People who are committed to a team or a vision, show up, follow through and stick with it even when the going gets tough!
I remember when I was young and I was playing basketball for a struggling club. We played on a Friday night as juniors and my club wasn’t exactly a winning franchise at that time. I was a fair junior player but a stand out in my club and as a result I would often play three games in a night. This wasn’t what normally occurred but due to my clubs low numbers it was needed to fill the team with good enough players. I would play my own grade U/14s then U/16s followed often by U/18s.
At that point I was desperate to leave the club for a better option. One where other players could share the load. My mother however insisted that I stay committed to my team and at least stick out the season until they could get enough players to survive without me. Of course at the time this frustrated me. I played three games most Fridays and scored most of our team points in each grade. Whilst being a lead scorer may have been enough motivation for others, it wasn’t something that I really cared so much about. I would have rather scored nothing and be on a side that played a higher standard.
Eventually the time came for me to exit and the rest is another story, but to say my scoring was less prolific instead I gained the team game I craved.
So what did this teach me?
“Dependability is more than ability alone.” – John Maxwell
A big part of committing to a team is being true to your word; if you say you’re going to do something,you do it. If you say you’re going to be somewhere, you be there. Showing your team members they can depend on you is vital. Working towards a team goal doesn’t always mean it aligns 100% with your own vision. It would be great if it did but sometimes we need to compromise a little. As a leader if I didn’t would that be a dictatorship?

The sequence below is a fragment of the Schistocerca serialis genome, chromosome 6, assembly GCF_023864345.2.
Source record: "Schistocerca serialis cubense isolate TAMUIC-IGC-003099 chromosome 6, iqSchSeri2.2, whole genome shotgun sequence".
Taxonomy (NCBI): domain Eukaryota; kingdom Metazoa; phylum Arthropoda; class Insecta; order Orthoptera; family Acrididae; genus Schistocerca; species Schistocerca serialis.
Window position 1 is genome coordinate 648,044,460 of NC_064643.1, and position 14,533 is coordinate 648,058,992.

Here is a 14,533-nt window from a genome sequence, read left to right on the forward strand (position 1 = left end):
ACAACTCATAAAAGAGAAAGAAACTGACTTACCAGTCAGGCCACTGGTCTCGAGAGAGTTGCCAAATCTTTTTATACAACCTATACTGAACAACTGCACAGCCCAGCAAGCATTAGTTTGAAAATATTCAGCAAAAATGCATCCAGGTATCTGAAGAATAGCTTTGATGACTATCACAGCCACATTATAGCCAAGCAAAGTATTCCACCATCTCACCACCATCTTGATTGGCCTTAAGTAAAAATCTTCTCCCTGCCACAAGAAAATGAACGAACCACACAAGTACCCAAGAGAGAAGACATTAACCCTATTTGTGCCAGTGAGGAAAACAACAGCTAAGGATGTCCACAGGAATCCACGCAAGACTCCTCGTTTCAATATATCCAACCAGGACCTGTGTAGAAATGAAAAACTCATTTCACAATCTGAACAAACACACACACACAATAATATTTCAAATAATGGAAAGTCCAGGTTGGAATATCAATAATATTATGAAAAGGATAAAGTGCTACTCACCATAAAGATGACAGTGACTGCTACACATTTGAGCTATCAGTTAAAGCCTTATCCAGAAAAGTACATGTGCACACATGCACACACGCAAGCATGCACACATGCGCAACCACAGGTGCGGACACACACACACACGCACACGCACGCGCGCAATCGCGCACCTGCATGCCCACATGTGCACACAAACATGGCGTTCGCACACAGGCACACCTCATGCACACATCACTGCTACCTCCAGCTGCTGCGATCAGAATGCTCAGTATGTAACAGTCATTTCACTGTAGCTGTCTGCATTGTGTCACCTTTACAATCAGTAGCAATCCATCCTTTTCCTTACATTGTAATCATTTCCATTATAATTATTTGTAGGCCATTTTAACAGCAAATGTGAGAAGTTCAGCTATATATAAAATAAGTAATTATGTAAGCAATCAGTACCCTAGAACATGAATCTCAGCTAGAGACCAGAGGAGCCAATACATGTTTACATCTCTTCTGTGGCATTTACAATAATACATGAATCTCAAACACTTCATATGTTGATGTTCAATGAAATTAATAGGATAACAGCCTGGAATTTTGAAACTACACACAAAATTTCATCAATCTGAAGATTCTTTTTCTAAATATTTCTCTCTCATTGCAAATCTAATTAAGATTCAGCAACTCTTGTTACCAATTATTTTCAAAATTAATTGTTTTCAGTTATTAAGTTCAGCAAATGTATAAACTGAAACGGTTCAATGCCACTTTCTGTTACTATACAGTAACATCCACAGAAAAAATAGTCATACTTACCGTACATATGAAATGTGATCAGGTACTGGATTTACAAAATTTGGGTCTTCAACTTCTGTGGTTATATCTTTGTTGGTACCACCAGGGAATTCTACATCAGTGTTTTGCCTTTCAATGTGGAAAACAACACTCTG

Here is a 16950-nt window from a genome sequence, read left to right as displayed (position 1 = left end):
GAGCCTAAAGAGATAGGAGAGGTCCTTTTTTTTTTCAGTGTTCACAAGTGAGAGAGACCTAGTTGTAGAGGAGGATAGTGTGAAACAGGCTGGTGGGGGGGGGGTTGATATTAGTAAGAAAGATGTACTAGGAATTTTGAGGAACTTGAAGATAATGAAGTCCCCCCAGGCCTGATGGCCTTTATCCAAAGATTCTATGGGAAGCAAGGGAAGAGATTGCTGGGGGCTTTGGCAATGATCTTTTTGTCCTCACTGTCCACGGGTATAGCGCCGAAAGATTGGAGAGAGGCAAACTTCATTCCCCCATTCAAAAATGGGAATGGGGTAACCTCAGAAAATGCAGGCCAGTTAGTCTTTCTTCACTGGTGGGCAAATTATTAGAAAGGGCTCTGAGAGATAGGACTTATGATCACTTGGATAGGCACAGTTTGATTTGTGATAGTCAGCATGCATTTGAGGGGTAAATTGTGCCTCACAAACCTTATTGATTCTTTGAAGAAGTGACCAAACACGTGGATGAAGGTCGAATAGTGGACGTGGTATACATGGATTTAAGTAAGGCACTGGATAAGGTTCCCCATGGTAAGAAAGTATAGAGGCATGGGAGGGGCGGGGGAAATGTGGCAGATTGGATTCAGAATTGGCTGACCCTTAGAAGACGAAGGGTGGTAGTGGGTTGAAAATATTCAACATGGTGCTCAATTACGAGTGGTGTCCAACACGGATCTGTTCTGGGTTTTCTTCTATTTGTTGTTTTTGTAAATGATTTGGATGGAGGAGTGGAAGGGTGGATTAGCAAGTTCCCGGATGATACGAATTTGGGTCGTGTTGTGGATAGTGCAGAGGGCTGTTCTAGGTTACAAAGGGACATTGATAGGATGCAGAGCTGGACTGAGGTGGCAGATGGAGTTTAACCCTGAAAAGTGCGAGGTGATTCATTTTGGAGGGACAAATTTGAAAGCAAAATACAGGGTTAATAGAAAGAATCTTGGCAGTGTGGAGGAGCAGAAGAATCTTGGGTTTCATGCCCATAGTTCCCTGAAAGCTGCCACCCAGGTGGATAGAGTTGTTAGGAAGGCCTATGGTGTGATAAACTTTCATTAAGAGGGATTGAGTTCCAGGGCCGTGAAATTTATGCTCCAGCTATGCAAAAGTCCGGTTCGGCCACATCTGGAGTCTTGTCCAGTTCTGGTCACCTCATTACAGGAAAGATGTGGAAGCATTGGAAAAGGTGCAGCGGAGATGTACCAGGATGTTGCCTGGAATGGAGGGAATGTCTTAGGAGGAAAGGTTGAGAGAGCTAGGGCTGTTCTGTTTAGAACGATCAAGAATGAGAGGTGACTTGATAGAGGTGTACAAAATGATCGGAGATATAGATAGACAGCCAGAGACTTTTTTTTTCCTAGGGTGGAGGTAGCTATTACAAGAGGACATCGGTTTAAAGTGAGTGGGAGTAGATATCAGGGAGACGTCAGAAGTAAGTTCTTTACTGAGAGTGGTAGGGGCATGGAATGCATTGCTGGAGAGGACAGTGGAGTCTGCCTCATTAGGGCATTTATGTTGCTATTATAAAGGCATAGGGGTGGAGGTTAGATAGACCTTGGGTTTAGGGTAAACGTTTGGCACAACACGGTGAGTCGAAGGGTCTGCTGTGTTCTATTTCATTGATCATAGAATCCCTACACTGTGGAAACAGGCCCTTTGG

I read and hear a lot of talk about motivation in education. This week alone it has filled the twitter stream on #satchatoc and #satchat trending. One tweet actually suggested that an unmotivated teacher is “dangerous”. I was quite shocked by this statement and whilst I wasn’t actually participating in the chat I couldn’t help but jump in and ask….
Whilst I will leave that post for another day, it concerns me that we place such high stakes on being motivated when there will be some times, (just like when I was a kid playing basketball) that commitment to the team may need to come first. I wasn’t motivated by potential success or the quality of the “game” we were building. I just had to push through and play the best I could because I was part of the team. So when we say we need to support kids to be more resilient to show more “grit” doesn’t commitment play a role in this?
Just some thoughts, I would love further considerations…